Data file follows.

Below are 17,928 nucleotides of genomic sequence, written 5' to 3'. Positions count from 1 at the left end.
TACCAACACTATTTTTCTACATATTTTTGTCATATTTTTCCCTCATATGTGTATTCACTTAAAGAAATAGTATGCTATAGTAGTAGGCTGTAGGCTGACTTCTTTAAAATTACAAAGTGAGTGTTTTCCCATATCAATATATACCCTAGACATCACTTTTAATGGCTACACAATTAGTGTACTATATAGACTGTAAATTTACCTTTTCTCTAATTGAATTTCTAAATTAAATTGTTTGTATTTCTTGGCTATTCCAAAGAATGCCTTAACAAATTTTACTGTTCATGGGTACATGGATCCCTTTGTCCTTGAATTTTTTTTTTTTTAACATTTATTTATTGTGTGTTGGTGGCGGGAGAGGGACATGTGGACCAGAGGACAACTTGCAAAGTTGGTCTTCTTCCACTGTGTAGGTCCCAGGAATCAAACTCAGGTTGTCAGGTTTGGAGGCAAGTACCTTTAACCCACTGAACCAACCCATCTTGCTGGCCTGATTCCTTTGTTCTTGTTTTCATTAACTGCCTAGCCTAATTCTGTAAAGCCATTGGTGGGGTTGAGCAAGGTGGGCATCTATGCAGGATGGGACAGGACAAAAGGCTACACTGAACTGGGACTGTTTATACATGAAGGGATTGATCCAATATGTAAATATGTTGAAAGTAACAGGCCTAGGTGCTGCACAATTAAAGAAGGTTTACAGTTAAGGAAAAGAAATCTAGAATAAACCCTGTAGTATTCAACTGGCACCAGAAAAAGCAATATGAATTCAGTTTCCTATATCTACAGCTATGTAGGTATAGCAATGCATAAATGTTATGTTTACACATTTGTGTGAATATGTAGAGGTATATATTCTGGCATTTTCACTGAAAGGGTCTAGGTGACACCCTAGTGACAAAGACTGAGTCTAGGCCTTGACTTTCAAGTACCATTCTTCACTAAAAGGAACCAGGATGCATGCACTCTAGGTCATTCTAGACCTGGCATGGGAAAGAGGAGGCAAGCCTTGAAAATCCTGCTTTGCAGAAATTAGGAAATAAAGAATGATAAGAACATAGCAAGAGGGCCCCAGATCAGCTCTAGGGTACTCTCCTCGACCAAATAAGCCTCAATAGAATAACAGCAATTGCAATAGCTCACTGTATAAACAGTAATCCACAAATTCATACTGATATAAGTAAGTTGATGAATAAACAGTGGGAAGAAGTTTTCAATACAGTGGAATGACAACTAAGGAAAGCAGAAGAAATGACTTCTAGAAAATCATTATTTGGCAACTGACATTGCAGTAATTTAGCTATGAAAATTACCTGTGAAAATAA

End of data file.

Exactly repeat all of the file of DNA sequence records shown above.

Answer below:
Below are 17,928 nucleotides of genomic sequence, written 5' to 3'. Positions count from 1 at the left end.
TACCAACACTATTTTTCTACATATTTTTGTCATATTTTTCCCTCATATGTGTATTCACTTAAAGAAATAGTATGCTATAGTAGTAGGCTGTAGGCTGACTTCTTTAAAATTACAAAGTGAGTGTTTTCCCATATCAATATATACCCTAGACATCACTTTTAATGGCTACACAATTAGTGTACTATATAGACTGTAAATTTACCTTTTCTCTAATTGAATTTCTAAATTAAATTGTTTGTATTTCTTGGCTATTCCAAAGAATGCCTTAACAAATTTTACTGTTCATGGGTACATGGATCCCTTTGTCCTTGAATTTTTTTTTTTTTAACATTTATTTATTGTGTGTTGGTGGCGGGAGAGGGACATGTGGACCAGAGGACAACTTGCAAAGTTGGTCTTCTTCCACTGTGTAGGTCCCAGGAATCAAACTCAGGTTGTCAGGTTTGGAGGCAAGTACCTTTAACCCACTGAACCAACCCATCTTGCTGGCCTGATTCCTTTGTTCTTGTTTTCATTAACTGCCTAGCCTAATTCTGTAAAGCCATTGGTGGGGTTGAGCAAGGTGGGCATCTATGCAGGATGGGACAGGACAAAAGGCTACACTGAACTGGGACTGTTTATACATGAAGGGATTGATCCAATATGTAAATATGTTGAAAGTAACAGGCCTAGGTGCTGCACAATTAAAGAAGGTTTACAGTTAAGGAAAAGAAATCTAGAATAAACCCTGTAGTATTCAACTGGCACCAGAAAAAGCAATATGAATTCAGTTTCCTATATCTACAGCTATGTAGGTATAGCAATGCATAAATGTTATGTTTACACATTTGTGTGAATATGTAGAGGTATATATTCTGGCATTTTCACTGAAAGGGTCTAGGTGACACCCTAGTGACAAAGACTGAGTCTAGGCCTTGACTTTCAAGTACCATTCTTCACTAAAAGGAACCAGGATGCATGCACTCTAGGTCATTCTAGACCTGGCATGGGAAAGAGGAGGCAAGCCTTGAAAATCCTGCTTTGCAGAAATTAGGAAATAAAGAATGATAAGAACATAGCAAGAGGGCCCCAGATCAGCTCTAGGGTACTCTCCTCGACCAAATAAGCCTCAATAGAATAACAGCAATTGCAATAGCTCACTGTATAAACAGTAATCCACAAATTCATACTGATATAAGTAAGTTGATGAATAAACAGTGGGAAGAAGTTTTCAATACAGTGGAATGACAACTAAGGAAAGCAGAAGAAATGACTTCTAGAAAATCATTATTTGGCAACTGACATTGCAGTAATTTAGCTATGAAAATTACCTGTGAAAATAA